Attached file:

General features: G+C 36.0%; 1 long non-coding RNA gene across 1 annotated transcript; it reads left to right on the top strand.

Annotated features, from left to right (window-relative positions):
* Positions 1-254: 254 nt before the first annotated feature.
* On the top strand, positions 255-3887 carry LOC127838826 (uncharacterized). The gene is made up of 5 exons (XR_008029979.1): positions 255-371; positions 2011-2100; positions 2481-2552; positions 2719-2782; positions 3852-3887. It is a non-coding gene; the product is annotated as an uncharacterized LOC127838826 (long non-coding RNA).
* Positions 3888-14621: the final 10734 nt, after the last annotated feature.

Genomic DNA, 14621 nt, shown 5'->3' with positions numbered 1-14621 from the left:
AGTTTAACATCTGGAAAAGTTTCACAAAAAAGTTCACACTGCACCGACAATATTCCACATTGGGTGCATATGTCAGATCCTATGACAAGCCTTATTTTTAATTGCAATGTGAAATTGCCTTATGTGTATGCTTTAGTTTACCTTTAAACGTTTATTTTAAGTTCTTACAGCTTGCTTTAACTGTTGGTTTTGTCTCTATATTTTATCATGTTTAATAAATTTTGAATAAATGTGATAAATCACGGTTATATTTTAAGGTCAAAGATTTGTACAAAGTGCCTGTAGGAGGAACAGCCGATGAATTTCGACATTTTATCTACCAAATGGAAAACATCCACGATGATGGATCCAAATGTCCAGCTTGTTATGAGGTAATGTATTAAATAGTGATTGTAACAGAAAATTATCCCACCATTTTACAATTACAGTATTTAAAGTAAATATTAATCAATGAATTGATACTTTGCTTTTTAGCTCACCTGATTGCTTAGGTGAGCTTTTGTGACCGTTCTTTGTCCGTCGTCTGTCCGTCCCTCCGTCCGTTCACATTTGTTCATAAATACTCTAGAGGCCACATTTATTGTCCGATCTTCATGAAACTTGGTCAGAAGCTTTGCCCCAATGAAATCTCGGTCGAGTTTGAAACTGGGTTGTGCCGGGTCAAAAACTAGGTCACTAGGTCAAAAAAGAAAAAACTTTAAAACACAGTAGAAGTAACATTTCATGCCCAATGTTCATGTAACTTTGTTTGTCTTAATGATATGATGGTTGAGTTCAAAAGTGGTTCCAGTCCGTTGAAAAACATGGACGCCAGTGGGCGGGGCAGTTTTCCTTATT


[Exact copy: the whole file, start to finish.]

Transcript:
General features: G+C 36.0%; 1 long non-coding RNA gene across 1 annotated transcript; it reads left to right on the top strand.

Annotated features, from left to right (window-relative positions):
* Positions 1-254: 254 nt before the first annotated feature.
* On the top strand, positions 255-3887 carry LOC127838826 (uncharacterized). The gene is made up of 5 exons (XR_008029979.1): positions 255-371; positions 2011-2100; positions 2481-2552; positions 2719-2782; positions 3852-3887. It is a non-coding gene; the product is annotated as an uncharacterized LOC127838826 (long non-coding RNA).
* Positions 3888-14621: the final 10734 nt, after the last annotated feature.

Genomic DNA, 14621 nt, shown 5'->3' with positions numbered 1-14621 from the left:
AGTTTAACATCTGGAAAAGTTTCACAAAAAAGTTCACACTGCACCGACAATATTCCACATTGGGTGCATATGTCAGATCCTATGACAAGCCTTATTTTTAATTGCAATGTGAAATTGCCTTATGTGTATGCTTTAGTTTACCTTTAAACGTTTATTTTAAGTTCTTACAGCTTGCTTTAACTGTTGGTTTTGTCTCTATATTTTATCATGTTTAATAAATTTTGAATAAATGTGATAAATCACGGTTATATTTTAAGGTCAAAGATTTGTACAAAGTGCCTGTAGGAGGAACAGCCGATGAATTTCGACATTTTATCTACCAAATGGAAAACATCCACGATGATGGATCCAAATGTCCAGCTTGTTATGAGGTAATGTATTAAATAGTGATTGTAACAGAAAATTATCCCACCATTTTACAATTACAGTATTTAAAGTAAATATTAATCAATGAATTGATACTTTGCTTTTTAGCTCACCTGATTGCTTAGGTGAGCTTTTGTGACCGTTCTTTGTCCGTCGTCTGTCCGTCCCTCCGTCCGTTCACATTTGTTCATAAATACTCTAGAGGCCACATTTATTGTCCGATCTTCATGAAACTTGGTCAGAAGCTTTGCCCCAATGAAATCTCGGTCGAGTTTGAAACTGGGTTGTGCCGGGTCAAAAACTAGGTCACTAGGTCAAAAAAGAAAAAACTTTAAAACACAGTAGAAGTAACATTTCATGCCCAATGTTCATGTAACTTTGTTTGTCTTAATGATATGATGGTTGAGTTCAAAAGTGGTTCCAGTCCGTTGAAAAACATGGACGCCAGTGGGCGGGGCAGTTTTCCTTATT